What is the difference between print and return?


#1

I’ve seen the return statement used in several exercises now and I’m not really sure what the different is between return and print. I know that print posts whatever we put into it in the terminal window, but what does return do?


#2

return does literally what it says, it returns something/hands you something back.

we can then print the returned result, or store it in a variable


#3

I’m still having some trouble understanding why we need it. Couldn’t we just print, say the result we are looking for, or store a result in a variable anyway without it?


#4

lets say we have the following code:

def add(x, y):
   z = x + y

def multiply(a):
   print a * 3

add(3,4)

i want to multiple the result of the add() function, with return we can achieve this, given we can return the result of the add function, and then use it for the multiplication.


#5

So to my understanding, return is used when you have parts in your code that you want the program to take into account before it executes all of the code that we have. So, say I have a function whose result I need for a function that follows it, then that result is used for another function, etc. I would want the program to take into account that these functions depend on each other in a sense. Is that more or less right?


#6

Stetim for the sake of simplicity you might want to go over what print does.

Print purely sends something to the command line to be viewed. When you go through a print you are seeing that value displayed, it does not send a value back it just prints it out in the command line.

When you return a value your function will return that value to whatever you were doing.

Say you has
def add(x, y):
z = x + y
return z

New_Varaiable = add(3,4)

New_Variable will be set to the value of what was returned in our case Z was returned which equals 7 vs if you printed the statement instead of returning it you would just see a value in the command line but not be able to use it because its not stored.

You can call New_Variable in other operations like

Multiply_Variable = New_Variable * 3
=21

I hope this helps clear some questions up but it may cause new ones.


#7

So it’s as if return is holding on to some value to be used for something else. Right?

But also, I have some questions about the code you have there…

  1. how is it that New_Variable is set to what was returned from z? Does the program just know that by using return we are asking it to use that value in the code that comes after it?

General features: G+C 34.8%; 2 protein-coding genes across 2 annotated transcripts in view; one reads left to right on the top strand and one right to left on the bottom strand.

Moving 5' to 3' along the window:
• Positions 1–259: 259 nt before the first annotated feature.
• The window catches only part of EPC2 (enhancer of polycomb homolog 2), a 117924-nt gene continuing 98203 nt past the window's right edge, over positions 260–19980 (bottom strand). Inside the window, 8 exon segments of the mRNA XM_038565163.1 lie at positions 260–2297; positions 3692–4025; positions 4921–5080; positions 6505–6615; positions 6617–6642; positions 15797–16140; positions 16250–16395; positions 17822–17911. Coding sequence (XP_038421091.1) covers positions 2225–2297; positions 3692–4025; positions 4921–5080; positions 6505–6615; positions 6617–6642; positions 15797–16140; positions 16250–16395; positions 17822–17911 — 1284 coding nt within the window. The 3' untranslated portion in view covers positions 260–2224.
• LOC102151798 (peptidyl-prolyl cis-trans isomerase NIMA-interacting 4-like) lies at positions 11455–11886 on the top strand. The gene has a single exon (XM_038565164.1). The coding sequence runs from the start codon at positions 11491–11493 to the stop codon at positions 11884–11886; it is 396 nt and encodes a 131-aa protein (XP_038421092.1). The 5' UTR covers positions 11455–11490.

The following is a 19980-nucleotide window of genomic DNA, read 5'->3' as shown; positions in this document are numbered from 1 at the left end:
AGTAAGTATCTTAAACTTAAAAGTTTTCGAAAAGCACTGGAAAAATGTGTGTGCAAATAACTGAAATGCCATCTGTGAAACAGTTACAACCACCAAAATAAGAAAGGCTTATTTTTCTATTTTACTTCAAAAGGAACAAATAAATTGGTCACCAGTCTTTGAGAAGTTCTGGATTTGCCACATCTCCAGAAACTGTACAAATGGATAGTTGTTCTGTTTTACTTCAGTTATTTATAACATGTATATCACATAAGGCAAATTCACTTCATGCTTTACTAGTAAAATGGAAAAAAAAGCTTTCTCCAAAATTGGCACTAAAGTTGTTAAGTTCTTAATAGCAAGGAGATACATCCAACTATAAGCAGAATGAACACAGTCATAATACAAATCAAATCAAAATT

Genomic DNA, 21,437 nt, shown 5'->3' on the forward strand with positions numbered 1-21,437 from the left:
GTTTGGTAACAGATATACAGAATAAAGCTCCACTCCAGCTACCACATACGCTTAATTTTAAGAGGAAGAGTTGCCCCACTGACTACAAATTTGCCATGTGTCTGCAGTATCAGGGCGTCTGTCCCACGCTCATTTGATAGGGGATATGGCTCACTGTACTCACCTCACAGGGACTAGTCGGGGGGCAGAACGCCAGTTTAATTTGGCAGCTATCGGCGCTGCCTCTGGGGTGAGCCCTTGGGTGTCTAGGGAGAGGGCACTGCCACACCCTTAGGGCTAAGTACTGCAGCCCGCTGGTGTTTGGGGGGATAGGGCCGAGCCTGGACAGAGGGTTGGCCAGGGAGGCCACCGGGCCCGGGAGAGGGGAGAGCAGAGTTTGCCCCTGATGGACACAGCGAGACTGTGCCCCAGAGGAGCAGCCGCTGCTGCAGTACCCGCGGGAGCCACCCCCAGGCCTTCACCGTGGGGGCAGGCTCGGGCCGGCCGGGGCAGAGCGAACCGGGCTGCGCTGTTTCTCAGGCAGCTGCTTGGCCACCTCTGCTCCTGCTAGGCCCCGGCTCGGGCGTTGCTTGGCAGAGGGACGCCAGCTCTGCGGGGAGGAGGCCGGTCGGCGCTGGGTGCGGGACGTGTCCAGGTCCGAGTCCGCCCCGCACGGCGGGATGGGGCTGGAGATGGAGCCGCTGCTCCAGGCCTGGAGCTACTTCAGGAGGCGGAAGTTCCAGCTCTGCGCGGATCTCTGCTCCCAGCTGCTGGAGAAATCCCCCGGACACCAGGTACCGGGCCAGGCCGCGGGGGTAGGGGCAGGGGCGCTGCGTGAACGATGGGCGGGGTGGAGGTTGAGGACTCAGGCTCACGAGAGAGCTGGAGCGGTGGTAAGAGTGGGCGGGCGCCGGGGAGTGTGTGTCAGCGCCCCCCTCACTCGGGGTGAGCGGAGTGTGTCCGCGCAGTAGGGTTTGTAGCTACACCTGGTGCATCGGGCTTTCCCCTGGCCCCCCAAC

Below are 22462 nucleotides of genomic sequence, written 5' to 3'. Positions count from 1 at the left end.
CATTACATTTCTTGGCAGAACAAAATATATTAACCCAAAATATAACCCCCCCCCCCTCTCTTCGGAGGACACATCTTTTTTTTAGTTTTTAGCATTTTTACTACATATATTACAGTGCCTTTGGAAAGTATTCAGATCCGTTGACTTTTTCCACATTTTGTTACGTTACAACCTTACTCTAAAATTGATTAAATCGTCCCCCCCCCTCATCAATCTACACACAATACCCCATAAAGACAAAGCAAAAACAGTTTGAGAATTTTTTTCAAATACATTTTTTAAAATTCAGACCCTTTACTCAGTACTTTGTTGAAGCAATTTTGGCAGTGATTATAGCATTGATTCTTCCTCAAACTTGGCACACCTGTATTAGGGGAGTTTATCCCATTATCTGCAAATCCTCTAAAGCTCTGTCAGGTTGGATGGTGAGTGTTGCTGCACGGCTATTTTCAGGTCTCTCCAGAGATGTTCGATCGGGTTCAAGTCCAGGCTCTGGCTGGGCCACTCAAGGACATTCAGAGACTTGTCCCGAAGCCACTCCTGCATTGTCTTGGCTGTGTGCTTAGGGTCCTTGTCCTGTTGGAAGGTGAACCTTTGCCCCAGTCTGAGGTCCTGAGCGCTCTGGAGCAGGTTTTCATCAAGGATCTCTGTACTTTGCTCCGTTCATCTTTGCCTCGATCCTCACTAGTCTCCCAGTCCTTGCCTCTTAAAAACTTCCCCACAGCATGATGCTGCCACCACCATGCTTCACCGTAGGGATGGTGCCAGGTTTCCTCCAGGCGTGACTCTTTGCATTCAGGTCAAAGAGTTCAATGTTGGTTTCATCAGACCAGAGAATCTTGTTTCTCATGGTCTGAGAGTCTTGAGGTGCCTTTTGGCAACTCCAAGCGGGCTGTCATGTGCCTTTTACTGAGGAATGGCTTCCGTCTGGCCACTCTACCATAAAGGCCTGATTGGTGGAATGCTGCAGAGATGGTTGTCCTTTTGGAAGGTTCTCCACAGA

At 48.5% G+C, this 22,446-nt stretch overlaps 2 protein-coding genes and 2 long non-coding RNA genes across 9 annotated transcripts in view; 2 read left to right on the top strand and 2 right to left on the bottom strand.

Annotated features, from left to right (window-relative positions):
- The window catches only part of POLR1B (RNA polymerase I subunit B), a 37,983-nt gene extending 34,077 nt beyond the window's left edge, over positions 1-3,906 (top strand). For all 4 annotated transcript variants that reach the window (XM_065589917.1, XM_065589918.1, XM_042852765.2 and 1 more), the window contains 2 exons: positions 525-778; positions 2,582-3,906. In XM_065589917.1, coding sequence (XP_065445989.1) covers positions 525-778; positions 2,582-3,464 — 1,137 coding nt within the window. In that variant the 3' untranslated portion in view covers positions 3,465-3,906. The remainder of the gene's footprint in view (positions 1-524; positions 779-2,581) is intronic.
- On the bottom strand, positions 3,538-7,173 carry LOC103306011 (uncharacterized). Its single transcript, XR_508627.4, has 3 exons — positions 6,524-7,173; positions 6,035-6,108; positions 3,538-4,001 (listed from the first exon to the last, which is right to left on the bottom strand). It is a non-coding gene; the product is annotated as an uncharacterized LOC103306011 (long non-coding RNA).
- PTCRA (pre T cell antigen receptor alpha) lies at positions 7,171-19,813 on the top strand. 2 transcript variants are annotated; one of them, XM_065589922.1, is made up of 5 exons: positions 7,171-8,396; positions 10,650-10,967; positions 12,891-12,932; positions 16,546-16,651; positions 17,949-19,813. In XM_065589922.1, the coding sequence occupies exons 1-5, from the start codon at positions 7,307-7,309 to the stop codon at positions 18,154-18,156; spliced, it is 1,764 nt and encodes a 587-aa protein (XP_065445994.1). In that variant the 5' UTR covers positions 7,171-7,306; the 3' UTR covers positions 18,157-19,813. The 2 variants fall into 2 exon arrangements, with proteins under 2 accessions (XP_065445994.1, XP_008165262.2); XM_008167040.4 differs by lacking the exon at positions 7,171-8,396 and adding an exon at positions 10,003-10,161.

2. Also, if z stands for the addition of 3 and 4, don’t we have to define x and y as such? And if we don’t, how does the program know that x=3 and y = 4? And if that isn’t part of that at all, what is add(3,4) doing exactly?


#8

Yea you are defining a function, that function will return a value to wherever you are calling it from.

add(4,2)

  1. Yep you answered your own questions, returning z is just returning the value of the added items to be used in other areas

  2. Your function is taking on two variables x and y, when you pass values to it your X and Y in the function now take on those values like storing variables in the early chapters.

def add(x, y):
z = x + y
return z

when you run add(4,3)
the function is now passing 4 to x so that X=4 and 3 to y so that Y = 3
Z then becomes the product of those and is returned.


#9

stetim94 and humanoptimization, I feel like I understand what return does, now I need to get some more practice with visualizing it and practicing with it. Thank you for your patience and being very thorough.


#10

@humanoptimization, see here:

https://legacy.python.org/dev/peps/pep-0008/#prescriptive-naming-conventions

please follow variable naming convention for python, so it should be new_variable or cammelCase (newVariable), although the underscore is preferred

@awilga1, we can also print the returned value:

 def add(x, y):
   z = x + y
   return z

def multiply(a):
   print a * 3

print add(3,4)

so the variable name in which we store the returned result can be anything.

the problem is that z has a local variable scope, we can’t access it outside the function:

 def add(x, y):
   z = x + y
   return z

add(3,4)
print z # error

which is where return comes in.

The code i used in these examples could a simple calculator, but you don’t know up front what operations (multiply, add, subtract, division) the user wants to do, and with what values/numbers.

so we need to be able to get values from a function (using return) so we can do all the operations (which might be several) the user wants to do on our calculator.


#11

Once again in words:

Return returns anything from a function (value, text, whatever)

Print prints something to your screen (output value, text, whatever to screen)

So return and print are very different!


#12

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